Submitted 2 years 117 days ago

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New Orleans Jazz Fest returns hotels to 'sold out' status
As the New Orleans Jazz Fest opens today, hotels are booked to capacity, and any available rooms are selling briskly. But hotel operators say they are prepared for the crush of business that the two-weekend event brings. "We are expecting what has now become a typical high-demand weekend," said Al Groos, general manager of the Royal Sonesta hotel on Bourbon Street. Long removed from the minds of local hotel operators are concerns that festival occupancy will fall anywhere below sold-out status because of visitor worries about hurricane recovery efforts or economic strain caused by the recession of a few years ago. "All indications are that it's going to be a really, really special year," said Louis Edwards, associate producer of the festival. "It's just a charmed year from a programming standpoint, and we know it's going to be a charmed year for the tourism industry." Times-Picayune
Submitted 2 years 117 days ago

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Criminal charges on BP engineer are a welcome step in federal investigation of oil spill: An editorial
The arrest this week of a BP engineer on allegations that he destroyed evidence related to the 2010 oil spill is a significant development and a good sign that the Justice Department intends to aggressively pursue criminal violations related to the disaster. Prosecutors in New Orleans charged Kurt Mix with obstruction of justice for allegedly deleting hundreds of text messages about the rate at which oil was escaping the Macondo well. These are serious charges, and Mr. Mix faces up to 20 years per count in prison if convicted. Times-Picayune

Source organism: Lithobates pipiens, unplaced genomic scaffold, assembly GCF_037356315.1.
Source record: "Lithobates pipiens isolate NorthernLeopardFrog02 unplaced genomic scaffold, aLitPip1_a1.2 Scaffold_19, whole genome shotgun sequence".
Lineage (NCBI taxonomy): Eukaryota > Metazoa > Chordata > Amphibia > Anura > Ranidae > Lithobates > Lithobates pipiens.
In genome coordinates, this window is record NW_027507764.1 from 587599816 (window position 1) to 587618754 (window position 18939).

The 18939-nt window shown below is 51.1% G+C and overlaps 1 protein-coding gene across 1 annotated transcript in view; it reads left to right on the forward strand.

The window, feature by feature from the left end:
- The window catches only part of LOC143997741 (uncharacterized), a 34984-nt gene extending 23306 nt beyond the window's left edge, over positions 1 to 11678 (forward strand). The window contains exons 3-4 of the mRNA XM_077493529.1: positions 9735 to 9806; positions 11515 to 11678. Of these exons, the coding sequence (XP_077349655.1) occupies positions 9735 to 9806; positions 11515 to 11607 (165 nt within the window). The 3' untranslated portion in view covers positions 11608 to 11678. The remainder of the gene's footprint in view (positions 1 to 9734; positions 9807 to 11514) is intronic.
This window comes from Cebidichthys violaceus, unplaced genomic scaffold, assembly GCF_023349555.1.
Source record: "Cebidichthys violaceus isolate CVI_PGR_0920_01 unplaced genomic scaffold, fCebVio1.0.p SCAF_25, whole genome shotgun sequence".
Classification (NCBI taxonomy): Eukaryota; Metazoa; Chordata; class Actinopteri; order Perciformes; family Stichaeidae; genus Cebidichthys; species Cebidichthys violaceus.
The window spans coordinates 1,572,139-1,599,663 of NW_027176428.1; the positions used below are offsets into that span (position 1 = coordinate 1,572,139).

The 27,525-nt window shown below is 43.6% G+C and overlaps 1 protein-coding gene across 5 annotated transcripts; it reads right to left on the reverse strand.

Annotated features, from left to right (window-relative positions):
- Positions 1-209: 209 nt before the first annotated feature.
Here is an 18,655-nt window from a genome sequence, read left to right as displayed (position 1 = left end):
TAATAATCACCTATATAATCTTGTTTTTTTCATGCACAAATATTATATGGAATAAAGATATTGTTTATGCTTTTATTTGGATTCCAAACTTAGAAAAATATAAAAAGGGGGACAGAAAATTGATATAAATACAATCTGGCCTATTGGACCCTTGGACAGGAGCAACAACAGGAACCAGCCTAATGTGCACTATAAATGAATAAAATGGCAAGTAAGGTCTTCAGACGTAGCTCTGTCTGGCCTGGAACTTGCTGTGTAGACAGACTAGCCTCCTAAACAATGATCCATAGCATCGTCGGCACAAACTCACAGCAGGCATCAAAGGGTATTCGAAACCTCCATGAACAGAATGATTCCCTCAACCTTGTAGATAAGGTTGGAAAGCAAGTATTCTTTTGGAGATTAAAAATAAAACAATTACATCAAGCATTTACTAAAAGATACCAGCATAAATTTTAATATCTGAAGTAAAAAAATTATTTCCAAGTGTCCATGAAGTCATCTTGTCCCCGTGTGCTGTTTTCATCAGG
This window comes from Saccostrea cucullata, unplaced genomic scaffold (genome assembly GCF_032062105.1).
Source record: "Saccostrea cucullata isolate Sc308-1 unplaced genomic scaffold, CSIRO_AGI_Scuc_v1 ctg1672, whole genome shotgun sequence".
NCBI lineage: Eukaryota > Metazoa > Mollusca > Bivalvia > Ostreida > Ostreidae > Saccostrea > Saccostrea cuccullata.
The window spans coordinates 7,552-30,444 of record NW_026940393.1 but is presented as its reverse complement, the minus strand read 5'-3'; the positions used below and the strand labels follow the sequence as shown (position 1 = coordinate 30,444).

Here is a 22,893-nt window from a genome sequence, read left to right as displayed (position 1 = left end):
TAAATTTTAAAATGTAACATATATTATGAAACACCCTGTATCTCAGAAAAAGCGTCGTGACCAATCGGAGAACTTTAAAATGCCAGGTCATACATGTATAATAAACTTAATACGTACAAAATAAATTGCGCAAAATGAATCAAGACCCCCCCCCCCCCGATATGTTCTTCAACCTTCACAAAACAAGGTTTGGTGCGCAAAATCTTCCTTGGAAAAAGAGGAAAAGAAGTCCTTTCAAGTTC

Submitted 2 years 117 days ago

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Miss. U.S. Sen. Thad Cochran opposes farm bill
WASHINGTON — The Senate Agriculture Committee passed a five-year, half trillion-dollar farm bill on Thursday that would cut spending by $25 billion, slashing subsidy payments in favor of new crop insurance programs despite opposition from Southern lawmakers concerned it would hurt growers in their region. The approval by a 16-5 vote marks the start of a daunting challenge for lawmakers to implement new farm legislation before the current law expires on Sept. 30. Sen. Thad Cochran withheld his support for the measure, citing inadequate coverage for important crops produced in Mississippi. Cochran, a Republican who serves on the Senate Agriculture, Nutrition and Forestry Committee and is a former chairman of the panel, was among five senators who voted against adopting the bill. Clarion Ledger
Submitted 2 years 117 days ago

 

 

 

Features & Opinion

 Top Ten Places in the South for Relocating California Companies

The America South is home to almost as many residents as the Northeast and the Midwest combined, but even that statistical record is about to be broken. According to a new Census Bureau study that came out in April, 51 percent of the nation's population jump occurred in the South from 2010 to 2013.
 

 Randle Report - Business News in the South

 FEATURE  
By Stacy Randle
Demographer Wendell Cox recently analyzed the largest gains in holders of bachelor's and post-graduate degrees between 2007 and 2012 in the 51 metro regions in the U.S. of 1 million residents or more. The results were published in Forbes magazine and the South dominated the ranking.
 

 Business News in the South - Randle Report

FEATURE     
By Mike Randle
There are numerous factors driving the new industrial revolution in the South. And it is a revolution, as this manufacturing surge that began in 2007 continues to break records year after year in the total number of large, capital intensive projects. One factor, of course, is that reshoring of facilities back to the U.S. continues to grow each year.
 
 Nashville Mayour Karl Dean

We try to change up the categories in our annual Ten Top 10s section, but we always include the "Ten People Who Made a Difference" category. This year though, we are honoring 12 and you will learn why by reading about this group of folks who have made a difference in the South. Here is our annual list that includes executives, economic developers and politicians who have made a difference in the South's economy.